Sarkozy under fire on handling of army, TV

Analysts said Sarkozy's uncompromising brand of confrontational politics might hurt his standing after a bruising first year in office, when his ratings slumped on the back of unhappiness over his celebrity lifestyle.

Sarkozy under fire on handling of army, TV
President Nicolas Sarkozy's handling of two major French institutions, the army and the public television, faced attacks on Wednesday which raised questions about his abrasive leadership style.

The controversies are unrelated but come at a delicate time for Sarkozy, who wants to clear his domestic agenda to concentrate on France's six-month presidency of the European Union which began on Tuesday.

In an unusual outburst, the head of state television said on Wednesday criticism by Sarkozy of TV programming was "stupid" and hinted he might resign over the president's push to remove advertising from the public airways.

France's army chief of staff, General Bruno Cuche, did resign on Tuesday. He took full responsibility for an incident at the weekend when a soldier fired shots at a military show, wounding 17 people, in an apparent serious lapse of procedure.

The French media said that behind the general's abrupt departure lay deep-rooted unhappiness in military ranks over Sarkozy's handling of the armed forces.

There was particular concern over the way the president had upbraided senior officers following the shooting incident. "You are a bunch of amateurs, not professionals," he was widely quoted as saying, demanding that heads roll.

Sarkozy unveiled a wide-ranging reform of the military on June 17, including plans to cut 54,000 mostly non-combat posts, which has alarmed many soldiers.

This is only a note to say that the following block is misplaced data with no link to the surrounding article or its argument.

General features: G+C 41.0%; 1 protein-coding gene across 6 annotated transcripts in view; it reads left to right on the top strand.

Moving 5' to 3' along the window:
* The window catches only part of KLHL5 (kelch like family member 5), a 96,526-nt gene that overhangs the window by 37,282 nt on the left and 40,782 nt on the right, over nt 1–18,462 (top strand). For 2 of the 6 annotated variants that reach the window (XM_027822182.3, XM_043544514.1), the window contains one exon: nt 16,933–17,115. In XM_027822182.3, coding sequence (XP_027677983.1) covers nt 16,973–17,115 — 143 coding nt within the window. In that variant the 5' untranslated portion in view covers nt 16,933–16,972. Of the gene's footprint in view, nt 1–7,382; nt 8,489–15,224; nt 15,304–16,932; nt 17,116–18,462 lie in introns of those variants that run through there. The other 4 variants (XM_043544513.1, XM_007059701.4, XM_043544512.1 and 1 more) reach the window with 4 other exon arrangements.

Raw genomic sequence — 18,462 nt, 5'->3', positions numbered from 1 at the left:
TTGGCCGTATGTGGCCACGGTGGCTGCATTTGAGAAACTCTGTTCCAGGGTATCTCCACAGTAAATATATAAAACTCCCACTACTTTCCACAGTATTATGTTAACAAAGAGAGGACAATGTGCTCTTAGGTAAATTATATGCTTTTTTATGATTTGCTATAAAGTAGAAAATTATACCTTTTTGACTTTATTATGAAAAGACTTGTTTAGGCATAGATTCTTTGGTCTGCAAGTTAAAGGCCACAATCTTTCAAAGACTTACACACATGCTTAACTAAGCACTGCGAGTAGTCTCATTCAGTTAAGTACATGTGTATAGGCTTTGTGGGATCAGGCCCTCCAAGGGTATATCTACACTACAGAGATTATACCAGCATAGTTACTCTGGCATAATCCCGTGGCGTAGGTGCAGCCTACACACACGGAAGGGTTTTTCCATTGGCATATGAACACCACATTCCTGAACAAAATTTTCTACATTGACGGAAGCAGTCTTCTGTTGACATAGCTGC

"There is genuine ill-feeling between the military and the commander-in-chief," said Christophe Barbier, editor of l'Express magazine.

"He is a restless and nervous man ... who likes to see rapid sanctions imposed," he added. "It is not a good way of managing human relations ... it is not very presidential and he will have to change or else he will have more setbacks of this type."

Ministers and officials rushed to defend Sarkozy over his handling of both the army and television, showing how sensitive the government is to criticism in these high-profile areas.

"It is not normal to say certain things, such as 'stupid'. It really isn't possible," Culture Minister Christine Albanel said, referring to the outburst by TV head Patrick de Carolis.

Defence Minister Herve Morin also rallied to Sarkozy's side, saying any criticisms the president might have made after the shooting incident were not aimed at the military as a whole.

But analysts said Sarkozy's uncompromising brand of confrontational politics might hurt his standing after a bruising first year in office, when his ratings slumped on the back of unhappiness over his celebrity lifestyle.

"One has the impression that after 'president bling-bling' we now have 'president biff-baff'. In other words he is letting the slaps fly," political commentator Pierre-Luc Seguillon told LCI television.

"This is a president ... who generates a lot of hostility."

Reuters
Last Mod: 02 Temmuz 2008, 15:15
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